Everything came full circle for this Canadian coach

Cam Walker grew up in Canada.

Cam Walker talks about how things eventually come full circle.

For several years, Indian Hills (Iowa) Community College was the team to beat in the East District. Lately, it’s been Iowa Western.

“The baseball gods can’t smile on them all the time,” he said of some close games this season against the 2010 Alpine Bank Junior College World Series champion. “It always comes back around.”

They certainly have for Walker, who moved from Manitoba, Canada, to Centerville, Iowa, to play junior college baseball in 1980.

After two years there, he pitched at Western Kentucky, signed with the Milwaukee Brewers, was a minor-league All-Star, helped the El Paso Diablos win two Texas League championships, the Wichita Pilots another and played for the Canadian national team.

After his baseball career, he moved back to Centerville and got a call asking if he’d like to help coach the Falcons.

“Rick (Mathews, the former head coach) asked if I’d come back and help, and I was helping with some camps,” said Walker, who tonight will enter the NJCAA Baseball Coaches Hall of Fame. “I came back to volunteer as an assistant and was finishing my education at Truman State, about 40 miles away. It was an opportunity after pro ball to stay in the game and I jumped at it.”

Five years later, in 1992, Mathews moved into professional baseball with the Colorado Rockies and Walker was promoted to head coach. He just finished his 20th season as head coach and figures he’s not going anywhere.

“I really enjoy working with junior college players,” he said.

“You try to mold them, try to develop each to his potential and send them on to bigger and better things, four-year schools, Division I, or pro baseball.

“We’ve had a lot of successful players academically and baseball-wise, and life in general, and that’s real rewarding.”

Walker hasn’t won the JUCO title like his Iowa counterpart, Marc Rardin, but he’s reached the World Series seven times, including his first year as skipper, and has finished as high as third.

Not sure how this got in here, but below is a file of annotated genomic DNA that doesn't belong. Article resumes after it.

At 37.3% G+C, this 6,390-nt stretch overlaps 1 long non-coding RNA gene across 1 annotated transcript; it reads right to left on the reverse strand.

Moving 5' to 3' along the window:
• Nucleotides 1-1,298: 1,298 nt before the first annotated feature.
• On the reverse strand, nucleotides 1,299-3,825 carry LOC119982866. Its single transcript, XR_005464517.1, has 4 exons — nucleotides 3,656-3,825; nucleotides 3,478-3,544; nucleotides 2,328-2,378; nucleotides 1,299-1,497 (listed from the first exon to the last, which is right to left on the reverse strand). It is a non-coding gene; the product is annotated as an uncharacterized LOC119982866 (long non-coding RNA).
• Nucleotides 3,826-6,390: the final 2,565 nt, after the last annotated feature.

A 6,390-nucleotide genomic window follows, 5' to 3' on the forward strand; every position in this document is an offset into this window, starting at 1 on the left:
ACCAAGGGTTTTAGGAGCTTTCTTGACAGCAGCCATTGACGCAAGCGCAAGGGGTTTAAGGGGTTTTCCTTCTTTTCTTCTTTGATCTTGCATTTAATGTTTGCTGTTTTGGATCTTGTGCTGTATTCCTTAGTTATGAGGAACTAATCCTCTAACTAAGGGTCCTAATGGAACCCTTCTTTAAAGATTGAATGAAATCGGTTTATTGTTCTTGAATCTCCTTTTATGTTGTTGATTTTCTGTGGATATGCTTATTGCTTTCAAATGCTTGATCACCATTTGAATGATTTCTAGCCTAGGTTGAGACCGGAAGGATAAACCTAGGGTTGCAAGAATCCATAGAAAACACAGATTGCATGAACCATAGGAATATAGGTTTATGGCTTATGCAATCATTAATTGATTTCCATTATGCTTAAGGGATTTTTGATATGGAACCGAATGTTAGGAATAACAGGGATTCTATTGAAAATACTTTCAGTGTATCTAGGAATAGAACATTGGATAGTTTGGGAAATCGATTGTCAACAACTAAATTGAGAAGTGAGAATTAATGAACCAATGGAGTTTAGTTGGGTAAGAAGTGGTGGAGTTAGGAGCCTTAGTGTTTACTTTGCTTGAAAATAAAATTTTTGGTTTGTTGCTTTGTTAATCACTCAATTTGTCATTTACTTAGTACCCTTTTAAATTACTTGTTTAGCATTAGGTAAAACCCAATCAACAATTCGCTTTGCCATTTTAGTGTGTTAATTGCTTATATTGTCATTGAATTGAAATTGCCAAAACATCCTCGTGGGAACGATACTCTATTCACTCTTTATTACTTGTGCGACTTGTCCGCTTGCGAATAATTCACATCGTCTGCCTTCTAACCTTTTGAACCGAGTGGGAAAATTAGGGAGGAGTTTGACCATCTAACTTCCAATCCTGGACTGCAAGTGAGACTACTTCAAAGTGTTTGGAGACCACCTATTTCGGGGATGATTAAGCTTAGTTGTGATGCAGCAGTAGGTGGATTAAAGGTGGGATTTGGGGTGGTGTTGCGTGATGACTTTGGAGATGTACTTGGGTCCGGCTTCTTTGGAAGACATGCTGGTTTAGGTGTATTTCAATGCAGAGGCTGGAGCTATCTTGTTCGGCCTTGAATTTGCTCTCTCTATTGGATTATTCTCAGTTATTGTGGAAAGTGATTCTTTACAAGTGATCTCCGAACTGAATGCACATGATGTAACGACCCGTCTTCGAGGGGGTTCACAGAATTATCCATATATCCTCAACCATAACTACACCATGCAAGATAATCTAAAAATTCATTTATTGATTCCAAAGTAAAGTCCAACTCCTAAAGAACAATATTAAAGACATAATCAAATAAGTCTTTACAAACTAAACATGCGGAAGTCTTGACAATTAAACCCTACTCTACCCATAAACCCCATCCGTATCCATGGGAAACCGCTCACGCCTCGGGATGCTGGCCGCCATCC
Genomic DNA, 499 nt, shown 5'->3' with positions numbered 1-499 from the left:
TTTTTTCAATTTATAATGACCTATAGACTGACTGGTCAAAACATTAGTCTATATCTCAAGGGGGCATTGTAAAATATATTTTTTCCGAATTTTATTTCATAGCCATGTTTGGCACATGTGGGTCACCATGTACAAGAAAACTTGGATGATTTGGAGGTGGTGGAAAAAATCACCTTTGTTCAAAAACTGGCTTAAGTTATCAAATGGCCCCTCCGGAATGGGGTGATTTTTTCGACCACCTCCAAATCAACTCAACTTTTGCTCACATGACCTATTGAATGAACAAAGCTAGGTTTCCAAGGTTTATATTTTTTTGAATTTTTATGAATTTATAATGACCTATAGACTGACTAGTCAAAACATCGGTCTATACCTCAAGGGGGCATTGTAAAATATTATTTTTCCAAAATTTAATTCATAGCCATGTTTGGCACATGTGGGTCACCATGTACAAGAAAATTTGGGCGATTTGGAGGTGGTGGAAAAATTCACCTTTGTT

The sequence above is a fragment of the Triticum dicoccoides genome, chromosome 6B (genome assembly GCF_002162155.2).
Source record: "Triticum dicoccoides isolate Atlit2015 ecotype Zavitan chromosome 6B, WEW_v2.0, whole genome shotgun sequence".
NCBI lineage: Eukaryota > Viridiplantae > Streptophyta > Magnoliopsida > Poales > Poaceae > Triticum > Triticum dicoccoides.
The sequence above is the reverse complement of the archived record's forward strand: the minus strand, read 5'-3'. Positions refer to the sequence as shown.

“That one year (1998) we won the national championship by proxy,” he deadpanned. “We 10-runned Cowley and we all had the same records, them, us and San Jac. We beat Cowley (County, Kan.) 17-7 and we flipped. They won the coin flip and went to the championship game. We were the only team to beat the national champions.

“I told my assistants that year to work on their coin flips, because I wasn’t doing it any more.”

As a kid who grew up in Canada, getting the chance to play in the U.S. is something Walker didn’t take lightly, and he continues to give foreign athletes that chance. Indian Hills has an English as a Second Language program, and said that helps all of the players, not just those from other countries.

“We had a shortstop sign with Minnesota right before school started and Rick was working with the Royals at the time and found a kid from Puerto Rico,” Walker said of the Falcons’ first foray into international recruiting.

“He was the perfect first guy from another area, valedictorian, spoke perfect English, and everything grew from there.

“Rick got involved with the Rockies as an international scout and me being from Canada spread where our recruiting boundaries went from Iowa and 50 miles around it to world-wide.

“We tell the players they will get both a cultural education and a baseball education.”

Walker tells every team about the experience that is Grand Junction, urging them to strive to be the next Indian Hills team to reach the pinnacle of junior college baseball.

“It’s amazing how you think back to all the different trips to the World Series, what a great experience it is for the players,” he said.

“It’s a great way to top off the year. You can’t describe it to them, it’s something you have to pass on with the history and tradition of the program. The players feel the same way.

“There’s a closeness and the fond memories of the World Series.

“It’s more than any player can understand until they experience it.”

Walker coached in his 1,000th game in 2010 and is 781-383 in his career.

And although the Falcons didn’t qualify to make the trip with their coach, his induction is because of them, and the Falcons before them, plus the men who coached Walker.

“I don’t think the Hall of Fame is about the person being inducted,” he said. “It’s about everybody who’s touched him along the way.”


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